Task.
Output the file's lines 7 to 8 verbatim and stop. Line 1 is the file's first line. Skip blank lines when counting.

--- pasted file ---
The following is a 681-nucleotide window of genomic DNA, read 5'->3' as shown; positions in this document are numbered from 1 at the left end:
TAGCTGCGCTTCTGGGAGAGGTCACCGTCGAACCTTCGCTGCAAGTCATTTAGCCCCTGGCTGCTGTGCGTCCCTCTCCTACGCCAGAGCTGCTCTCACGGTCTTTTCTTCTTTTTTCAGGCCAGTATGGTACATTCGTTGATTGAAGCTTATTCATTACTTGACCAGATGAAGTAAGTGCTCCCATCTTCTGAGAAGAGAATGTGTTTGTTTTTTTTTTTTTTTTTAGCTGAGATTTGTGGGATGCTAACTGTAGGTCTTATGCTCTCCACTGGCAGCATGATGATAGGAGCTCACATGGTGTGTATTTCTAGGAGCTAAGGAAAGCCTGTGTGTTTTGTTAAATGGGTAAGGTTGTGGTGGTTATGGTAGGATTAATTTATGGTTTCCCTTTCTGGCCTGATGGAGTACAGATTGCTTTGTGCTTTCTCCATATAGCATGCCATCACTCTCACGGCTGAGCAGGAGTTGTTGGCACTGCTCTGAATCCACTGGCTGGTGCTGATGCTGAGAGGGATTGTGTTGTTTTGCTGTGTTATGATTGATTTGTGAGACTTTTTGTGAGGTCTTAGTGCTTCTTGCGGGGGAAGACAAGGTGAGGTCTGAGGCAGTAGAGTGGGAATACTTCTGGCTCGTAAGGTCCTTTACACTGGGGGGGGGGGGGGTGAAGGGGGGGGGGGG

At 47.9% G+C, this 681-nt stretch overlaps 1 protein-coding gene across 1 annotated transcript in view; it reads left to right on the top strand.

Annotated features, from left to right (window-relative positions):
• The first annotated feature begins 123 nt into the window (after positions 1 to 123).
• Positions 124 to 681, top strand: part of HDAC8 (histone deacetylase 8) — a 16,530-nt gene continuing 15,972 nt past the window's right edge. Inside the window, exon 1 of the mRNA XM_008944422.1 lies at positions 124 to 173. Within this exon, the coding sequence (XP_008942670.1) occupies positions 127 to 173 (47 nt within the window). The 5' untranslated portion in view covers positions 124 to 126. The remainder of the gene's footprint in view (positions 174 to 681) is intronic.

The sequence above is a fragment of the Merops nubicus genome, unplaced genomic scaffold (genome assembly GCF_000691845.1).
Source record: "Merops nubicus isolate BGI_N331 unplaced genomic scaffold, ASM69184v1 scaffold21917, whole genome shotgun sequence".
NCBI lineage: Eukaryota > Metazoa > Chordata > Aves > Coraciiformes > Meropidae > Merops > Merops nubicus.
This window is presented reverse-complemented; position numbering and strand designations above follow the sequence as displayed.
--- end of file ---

The sequence above is a fragment of the Merops nubicus genome, unplaced genomic scaffold (genome assembly GCF_000691845.1).
Source record: "Merops nubicus isolate BGI_N331 unplaced genomic scaffold, ASM69184v1 scaffold21917, whole genome shotgun sequence".